Representatives from the Grenada Cocoa Association grafting on our farm

Criollo cocoa is world renowned for having the best flavor. It is very rare because it does not have the pest resistance or high yield of more hearty varieties.  Often compared to the superior Arabica coffee beans, it is well known for having complex caramel, nut, vanilla and tobacco flavor notes.  We didn’t believe our Jouvay chocolate could get any better, but we’re taking on the challenge to care for these rare trees to increase flavor bean production, and protect the genetic diversity of Grenada’s cocoa heritage.  Many farmers who rely on cocoa for their income are simply not able to take the risk with criollo trees and typically use crossbreeds, making criollo beans less than 1% of the world’s cocoa supply.  We are happy to have the opportunity to continue to preserve these beans, and think our chocolate customers will be happy too!

Scions need to be kept moist and clean to prevent drying and bacteria

Based on the size of the small trees, we focused on top grafts.  We also did a few bud and side grafts, as well as experiment with grafting on mature trees that are no longer producing as much.  As mentioned, grafting is a very delicate art, and grafting out in the field adds to the risks. Everything must be properly sanitized and done quickly so as not to introduce any bacteria to the cocoa plants. 

Taping a top graft to ensure key pieces connect and to prevent moisture and bacteria from entering

In two weeks we will remove the plastic bags (which keep moisture out and protect the graft from harsh weather).  In two more weeks, we will remove the tape and continue to monitor our trees to make sure they survive.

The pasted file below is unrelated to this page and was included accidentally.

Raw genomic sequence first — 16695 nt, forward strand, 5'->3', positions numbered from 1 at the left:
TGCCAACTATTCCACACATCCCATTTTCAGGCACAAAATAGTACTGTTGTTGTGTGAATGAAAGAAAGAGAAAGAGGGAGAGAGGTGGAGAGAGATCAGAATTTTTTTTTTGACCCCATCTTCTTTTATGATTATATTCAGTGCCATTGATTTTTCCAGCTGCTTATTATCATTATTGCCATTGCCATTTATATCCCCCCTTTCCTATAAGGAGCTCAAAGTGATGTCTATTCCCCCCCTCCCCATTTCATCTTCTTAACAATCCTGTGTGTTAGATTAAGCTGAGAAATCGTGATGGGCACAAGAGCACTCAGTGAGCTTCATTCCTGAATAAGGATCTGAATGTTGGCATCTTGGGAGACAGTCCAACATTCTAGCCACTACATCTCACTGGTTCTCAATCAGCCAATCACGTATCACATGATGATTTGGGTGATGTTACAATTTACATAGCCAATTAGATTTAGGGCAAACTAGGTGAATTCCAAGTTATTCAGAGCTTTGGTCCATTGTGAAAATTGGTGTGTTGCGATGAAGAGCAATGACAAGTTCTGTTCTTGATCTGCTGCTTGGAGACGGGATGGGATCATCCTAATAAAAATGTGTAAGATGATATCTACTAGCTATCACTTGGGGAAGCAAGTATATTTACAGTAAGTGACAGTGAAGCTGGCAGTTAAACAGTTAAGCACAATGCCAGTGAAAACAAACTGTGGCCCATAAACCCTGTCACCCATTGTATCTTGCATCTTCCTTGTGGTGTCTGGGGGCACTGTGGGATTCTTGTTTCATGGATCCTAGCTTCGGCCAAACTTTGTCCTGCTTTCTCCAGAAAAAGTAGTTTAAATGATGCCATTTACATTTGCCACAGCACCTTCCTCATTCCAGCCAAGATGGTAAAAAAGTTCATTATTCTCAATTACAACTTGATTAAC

Completed top-graft using ICS 32, the purest variety of criollo in Grenada.
Check out our Facebook page to watch cocoa extension officer, Kelwin Noel demonstrate a top-graft:

Monday, August 18, 2014

We're Becoming Worm Farmers

Thanks to our composting intern, Alexander Thompson, we now have two vermiculture bins on the land!  These bins are unique for Grenada and we are excited to promote vermicomposting to local farmers.

Worm composting bins on our cocoa farm

What is vermicompost?
Vermiculture is worm farming!  Vermicompost is a composting system that cultivates a large worm population within the compost.  Worms help break down the materials quicker, aerate the soil and turn the compost into rich organic matter. 

Why use vermiculture?
The water run off (“worm tea”) and final compost (worm castings) generated from the vermicompost bins are one of the most nutritious and beneficial fertilizers available. This compost has significantly higher beneficial microorganisms and bacteria, and is considered a perfect organic fertilizer. Farmers can save a considerable amount of money on fertilizers and avoid putting harmful chemicals into their soil.

Benefits of worm farming:
  • Aerates soil
  • Increases plant growth and yield
  • Reduces waste going to landfills
  • Replaces chemical fertilizers
  • Improves root growth
  • Provides worms for fish bait or chicken feed
  • Protects plants from disease 

Our bins:
Our two worm bins were made inexpensively, with materials accessible in our community.  Our goal is to demonstrate vermiculture as a beneficial practice any farmer here could adopt. Once the bins are made, they are easy to maintain. Our staff adds partially broken down compost and moistens the soil every few days, and the worms do the rest of the work! Water that drips down to the bottom bucket – "worm tea" - is diluted and used to water our vegetables. It is extremely nutritious, and helps protect plants against diseases. After a few weeks, the broken down compost can be removed from the bin, and used to fertilizer cocoa trees and vegetables, or boost our regular composting system.  New decomposing material is added to the bin and the hungry worms gravitate to the new material.

Our worms:

Our worms were collected during an expedition to collect seaweed for our extensive composting system.  These worms don’t grow to be as large as traditional earthworms, but are aggressive composters and native to Grenada.

Worms from CFFI vermiculture bins